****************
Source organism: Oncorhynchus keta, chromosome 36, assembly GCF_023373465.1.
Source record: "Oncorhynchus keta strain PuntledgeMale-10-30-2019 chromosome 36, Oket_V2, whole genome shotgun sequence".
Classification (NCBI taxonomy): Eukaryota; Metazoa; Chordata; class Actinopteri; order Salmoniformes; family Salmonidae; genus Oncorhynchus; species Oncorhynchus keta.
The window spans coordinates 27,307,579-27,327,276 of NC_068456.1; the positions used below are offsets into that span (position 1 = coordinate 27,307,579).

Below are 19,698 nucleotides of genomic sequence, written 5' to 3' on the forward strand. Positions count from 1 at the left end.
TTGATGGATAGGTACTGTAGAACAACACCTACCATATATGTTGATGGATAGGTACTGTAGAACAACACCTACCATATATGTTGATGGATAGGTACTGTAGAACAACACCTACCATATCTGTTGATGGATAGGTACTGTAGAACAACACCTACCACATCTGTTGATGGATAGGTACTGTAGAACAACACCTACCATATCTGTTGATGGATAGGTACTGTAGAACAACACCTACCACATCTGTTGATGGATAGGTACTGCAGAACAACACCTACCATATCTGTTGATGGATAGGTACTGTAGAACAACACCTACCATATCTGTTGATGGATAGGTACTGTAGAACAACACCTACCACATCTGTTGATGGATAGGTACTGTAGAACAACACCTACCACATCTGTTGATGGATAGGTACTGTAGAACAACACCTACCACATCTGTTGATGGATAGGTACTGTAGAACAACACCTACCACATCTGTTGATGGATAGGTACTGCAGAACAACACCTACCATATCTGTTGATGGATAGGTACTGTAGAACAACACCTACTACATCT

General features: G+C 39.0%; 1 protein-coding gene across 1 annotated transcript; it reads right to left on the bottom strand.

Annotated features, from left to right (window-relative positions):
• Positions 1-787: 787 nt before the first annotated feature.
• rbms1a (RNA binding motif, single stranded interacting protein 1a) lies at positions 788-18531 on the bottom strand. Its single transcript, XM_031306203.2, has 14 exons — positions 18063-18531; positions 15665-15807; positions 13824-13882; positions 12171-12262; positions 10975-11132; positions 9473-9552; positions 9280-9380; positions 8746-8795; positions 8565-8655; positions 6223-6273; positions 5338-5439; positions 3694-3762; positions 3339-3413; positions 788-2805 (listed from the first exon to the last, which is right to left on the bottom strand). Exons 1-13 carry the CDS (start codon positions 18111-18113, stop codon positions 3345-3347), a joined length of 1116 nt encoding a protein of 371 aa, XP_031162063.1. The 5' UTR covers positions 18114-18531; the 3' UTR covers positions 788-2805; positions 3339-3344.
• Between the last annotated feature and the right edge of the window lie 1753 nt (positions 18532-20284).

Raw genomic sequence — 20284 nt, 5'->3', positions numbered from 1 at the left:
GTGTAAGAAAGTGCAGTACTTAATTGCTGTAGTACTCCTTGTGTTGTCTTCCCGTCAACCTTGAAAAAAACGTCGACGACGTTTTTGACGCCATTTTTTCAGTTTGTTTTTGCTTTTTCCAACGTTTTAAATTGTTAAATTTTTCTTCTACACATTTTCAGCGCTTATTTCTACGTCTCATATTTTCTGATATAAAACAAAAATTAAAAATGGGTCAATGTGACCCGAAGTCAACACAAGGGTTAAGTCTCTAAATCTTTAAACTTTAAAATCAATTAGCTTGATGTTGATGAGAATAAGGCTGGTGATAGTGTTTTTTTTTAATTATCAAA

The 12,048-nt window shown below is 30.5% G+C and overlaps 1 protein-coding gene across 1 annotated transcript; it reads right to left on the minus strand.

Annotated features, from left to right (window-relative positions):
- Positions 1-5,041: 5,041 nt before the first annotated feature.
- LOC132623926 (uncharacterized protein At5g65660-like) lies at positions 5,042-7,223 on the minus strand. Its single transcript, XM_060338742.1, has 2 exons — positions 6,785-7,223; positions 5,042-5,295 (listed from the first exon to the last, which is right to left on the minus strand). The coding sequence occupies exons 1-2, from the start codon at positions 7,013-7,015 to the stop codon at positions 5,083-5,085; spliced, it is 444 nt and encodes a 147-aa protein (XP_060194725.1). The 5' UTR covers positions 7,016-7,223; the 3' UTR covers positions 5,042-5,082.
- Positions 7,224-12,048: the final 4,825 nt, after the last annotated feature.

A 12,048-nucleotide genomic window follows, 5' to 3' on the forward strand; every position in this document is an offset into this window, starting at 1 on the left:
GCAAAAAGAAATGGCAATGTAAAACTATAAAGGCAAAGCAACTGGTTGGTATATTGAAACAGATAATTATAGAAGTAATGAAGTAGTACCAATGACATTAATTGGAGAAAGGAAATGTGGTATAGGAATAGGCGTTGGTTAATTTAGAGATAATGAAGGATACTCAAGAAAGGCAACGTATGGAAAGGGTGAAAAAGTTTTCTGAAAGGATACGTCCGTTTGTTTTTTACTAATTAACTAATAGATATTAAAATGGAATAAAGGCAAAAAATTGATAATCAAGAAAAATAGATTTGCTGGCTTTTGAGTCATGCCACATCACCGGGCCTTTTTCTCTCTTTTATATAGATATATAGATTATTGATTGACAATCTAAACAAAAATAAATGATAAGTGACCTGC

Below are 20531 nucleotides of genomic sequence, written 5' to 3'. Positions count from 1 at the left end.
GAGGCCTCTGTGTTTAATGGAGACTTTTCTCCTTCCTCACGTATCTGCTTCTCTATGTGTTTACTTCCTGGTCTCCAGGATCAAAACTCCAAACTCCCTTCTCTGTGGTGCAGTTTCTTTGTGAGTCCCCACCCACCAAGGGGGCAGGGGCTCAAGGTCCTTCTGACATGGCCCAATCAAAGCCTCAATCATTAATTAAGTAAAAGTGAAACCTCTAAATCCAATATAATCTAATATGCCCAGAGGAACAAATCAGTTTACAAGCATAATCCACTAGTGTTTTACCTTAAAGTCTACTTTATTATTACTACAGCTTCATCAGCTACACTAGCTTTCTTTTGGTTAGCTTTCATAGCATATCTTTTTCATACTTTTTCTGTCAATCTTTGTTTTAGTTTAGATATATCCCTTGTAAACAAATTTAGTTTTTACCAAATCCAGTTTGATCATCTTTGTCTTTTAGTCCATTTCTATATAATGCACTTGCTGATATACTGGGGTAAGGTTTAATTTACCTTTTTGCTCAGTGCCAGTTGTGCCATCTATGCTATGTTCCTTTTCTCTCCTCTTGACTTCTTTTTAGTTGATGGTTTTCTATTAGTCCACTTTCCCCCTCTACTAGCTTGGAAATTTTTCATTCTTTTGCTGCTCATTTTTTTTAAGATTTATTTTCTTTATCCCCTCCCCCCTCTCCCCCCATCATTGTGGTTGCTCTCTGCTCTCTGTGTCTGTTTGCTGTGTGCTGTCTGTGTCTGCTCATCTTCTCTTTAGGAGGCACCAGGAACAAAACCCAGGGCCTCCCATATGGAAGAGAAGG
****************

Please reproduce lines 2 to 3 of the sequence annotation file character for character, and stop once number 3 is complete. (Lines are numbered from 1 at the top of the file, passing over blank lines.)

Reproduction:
Source record: "Oncorhynchus keta strain PuntledgeMale-10-30-2019 chromosome 36, Oket_V2, whole genome shotgun sequence".
Classification (NCBI taxonomy): Eukaryota; Metazoa; Chordata; class Actinopteri; order Salmoniformes; family Salmonidae; genus Oncorhynchus; species Oncorhynchus keta.